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I am trying to establish that

$$\frac2{\pi}\int_0^{2\pi} f(e^{i\theta})\cos^2\left(\frac{\theta}{2}\right)\;\mathrm d\theta=2f(0)+f^\prime(0)$$

for $f$ analytic on $|z| < R,\; R > 1$

I think I am making a mistake somewhere, please point it out to me.Here's what I've done unsing the mean value property and Cauchy's integral formula:

$$2f(0)+f'(0)=2(\frac1{2\pi}\int_0^{2\pi} f(e^{i\theta})d\theta + \frac1{2\pi i}\int_0^{2\pi}\frac{f(e^{i\theta})ie^{i\theta}}{e^{i2\theta}}=\frac{1}{\pi}\int_0^{2\pi} f(e^{i\theta})d\theta\frac1{2\pi}\int_0^{2\pi}\frac{f(e^{i\theta})}{e^{i\theta}}\quad\text{(1)}$$

But when I develop the expression $\frac2{\pi}\int_0^{2\pi} f(e^{i\theta})\cos^2(\frac{\theta}{2}) d\theta$ I get:

$$\frac1{\pi}\int_0^{2\pi} f(e^{i\theta})d\theta+\frac1{2\pi}\int_0^{2\pi}f(e^{i\theta})[{e^{i\theta}}+e^{i-\theta}]d\theta \quad\text{(2)}$$

The second integral in (1) differs from the second integral in (2). Thanks.

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Ooh, interesting formula! Let me try...

$$\frac2{\pi}\int_0^{2\pi} f(e^{i\theta})\cos^2\left(\frac{\theta}{2}\right)\;\mathrm d\theta=\frac2{\pi}\int_0^{2\pi} f(e^{i\theta})\left(\frac{1+\cos\,\theta}{2}\right)\;\mathrm d\theta$$

$$=\frac1{\pi}\int_0^{2\pi} f(e^{i\theta})(1+\cos\,\theta)\;\mathrm d\theta$$

$$=\frac1{\pi}\left(\int_0^{2\pi} f(e^{i\theta})\;\mathrm d\theta+\int_0^{2\pi} f(e^{i\theta})\cos\,\theta\;\mathrm d\theta\right)$$

Now, let's look at the Cauchy formula

$$f(0)=\frac1{2\pi i}\oint_\gamma \frac{f(u)}{u}\mathrm du=\frac1{2\pi i}\int_0^{2\pi} \frac{f(\exp(i\theta))}{\exp(i\theta)}\mathrm d(\exp(i\theta))=\frac1{2\pi}\int_0^{2\pi}f(\exp(i\theta))\mathrm d\theta$$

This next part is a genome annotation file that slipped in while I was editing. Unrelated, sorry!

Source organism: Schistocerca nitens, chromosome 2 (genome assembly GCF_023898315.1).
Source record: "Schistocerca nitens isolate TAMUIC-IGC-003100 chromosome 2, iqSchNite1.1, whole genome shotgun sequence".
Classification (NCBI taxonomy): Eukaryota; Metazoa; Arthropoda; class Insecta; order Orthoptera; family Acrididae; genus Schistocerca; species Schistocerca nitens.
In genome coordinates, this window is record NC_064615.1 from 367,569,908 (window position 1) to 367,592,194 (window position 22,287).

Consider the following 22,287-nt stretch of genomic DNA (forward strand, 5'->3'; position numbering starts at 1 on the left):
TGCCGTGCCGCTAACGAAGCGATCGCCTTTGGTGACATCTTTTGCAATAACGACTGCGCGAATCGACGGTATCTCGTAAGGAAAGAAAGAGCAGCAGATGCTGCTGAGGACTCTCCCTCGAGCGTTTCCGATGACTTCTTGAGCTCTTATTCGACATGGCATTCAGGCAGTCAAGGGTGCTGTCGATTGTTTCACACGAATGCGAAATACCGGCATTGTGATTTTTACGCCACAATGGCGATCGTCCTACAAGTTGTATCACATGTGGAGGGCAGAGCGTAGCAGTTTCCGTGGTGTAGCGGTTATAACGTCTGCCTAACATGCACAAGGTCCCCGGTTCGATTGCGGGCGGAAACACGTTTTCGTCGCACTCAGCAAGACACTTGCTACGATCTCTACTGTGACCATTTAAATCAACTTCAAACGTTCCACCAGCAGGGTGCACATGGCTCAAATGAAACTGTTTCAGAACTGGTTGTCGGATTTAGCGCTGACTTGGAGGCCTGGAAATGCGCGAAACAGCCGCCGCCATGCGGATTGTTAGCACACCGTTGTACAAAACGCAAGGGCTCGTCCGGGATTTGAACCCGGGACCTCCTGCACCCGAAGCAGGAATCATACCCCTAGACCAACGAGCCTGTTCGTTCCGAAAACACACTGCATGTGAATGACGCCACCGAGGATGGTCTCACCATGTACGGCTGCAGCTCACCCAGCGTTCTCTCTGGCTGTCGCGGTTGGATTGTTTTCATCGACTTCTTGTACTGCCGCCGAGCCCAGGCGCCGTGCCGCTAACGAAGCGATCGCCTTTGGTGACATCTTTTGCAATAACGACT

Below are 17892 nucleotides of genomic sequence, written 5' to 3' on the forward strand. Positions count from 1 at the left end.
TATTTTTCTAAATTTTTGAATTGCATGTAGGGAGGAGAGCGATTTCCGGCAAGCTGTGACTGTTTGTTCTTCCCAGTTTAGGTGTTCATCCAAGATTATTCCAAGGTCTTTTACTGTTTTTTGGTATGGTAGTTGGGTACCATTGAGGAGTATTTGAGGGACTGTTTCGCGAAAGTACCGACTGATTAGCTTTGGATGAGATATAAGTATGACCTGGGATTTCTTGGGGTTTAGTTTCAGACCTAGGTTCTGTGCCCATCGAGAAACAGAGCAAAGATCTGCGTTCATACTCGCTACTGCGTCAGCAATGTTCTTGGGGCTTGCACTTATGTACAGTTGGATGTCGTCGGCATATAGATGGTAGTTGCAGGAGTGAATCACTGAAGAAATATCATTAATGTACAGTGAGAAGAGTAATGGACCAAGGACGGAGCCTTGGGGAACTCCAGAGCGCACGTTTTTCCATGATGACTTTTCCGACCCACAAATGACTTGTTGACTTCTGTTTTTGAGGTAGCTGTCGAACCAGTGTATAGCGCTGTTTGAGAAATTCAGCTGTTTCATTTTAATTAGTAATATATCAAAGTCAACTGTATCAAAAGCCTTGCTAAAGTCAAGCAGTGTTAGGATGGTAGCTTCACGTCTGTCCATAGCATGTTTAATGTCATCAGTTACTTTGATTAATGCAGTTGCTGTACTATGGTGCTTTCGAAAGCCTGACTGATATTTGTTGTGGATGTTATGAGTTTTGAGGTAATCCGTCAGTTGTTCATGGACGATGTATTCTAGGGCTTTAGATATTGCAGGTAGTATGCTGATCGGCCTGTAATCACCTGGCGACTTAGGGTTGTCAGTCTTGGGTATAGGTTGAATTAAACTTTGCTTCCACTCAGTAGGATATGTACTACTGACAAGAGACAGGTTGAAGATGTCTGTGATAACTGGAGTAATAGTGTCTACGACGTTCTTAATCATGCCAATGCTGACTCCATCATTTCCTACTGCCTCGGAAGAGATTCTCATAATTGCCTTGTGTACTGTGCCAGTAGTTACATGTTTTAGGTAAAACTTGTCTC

and going back to the original expression we have

$$2f(0)+\frac1{\pi}\int_0^{2\pi} f(\exp(i\theta))\cos\,\theta\;\mathrm d\theta$$

How to take care of that other piece... let's start at that Cauchy formula again:

$$f(z)=\frac1{2\pi i}\oint_\gamma \frac{f(u)}{u-z}\mathrm du$$

If we differentiate with respect to $z$, we have

$$f^{\prime}(z)=\frac1{2\pi i}\oint_\gamma \frac{f(u)}{(u-z)^2}\mathrm du$$

and now we can try substituting in an anticlockwise unit-circular contour yet again:

$$f^{\prime}(0)=\frac1{2\pi i}\int_0^{2\pi} \frac{f(\exp(i\theta))}{\exp(2i\theta)}\mathrm d(\exp(i\theta))$$

$$=\frac1{2\pi}\int_0^{2\pi} f(\exp(i\theta))\exp(-i\theta)\mathrm d\theta$$

$$=\frac1{2\pi}\int_0^{2\pi} f(\exp(i\theta))\cos\,\theta\;\mathrm d\theta-\frac{i}{2\pi}\int_0^{2\pi} f(\exp(i\theta))\sin\,\theta\;\mathrm d\theta$$

Luckily, the sine is antisymmetric about $\theta=\pi$, so that the imaginary part is easily removed:

$$f^{\prime}(0)=\frac1{2\pi}\int_0^{2\pi} f(\exp(i\theta))\cos\,\theta\;\mathrm d\theta$$

Long story short... the correct expression is actually $2f(0)+2f^\prime(0)$...

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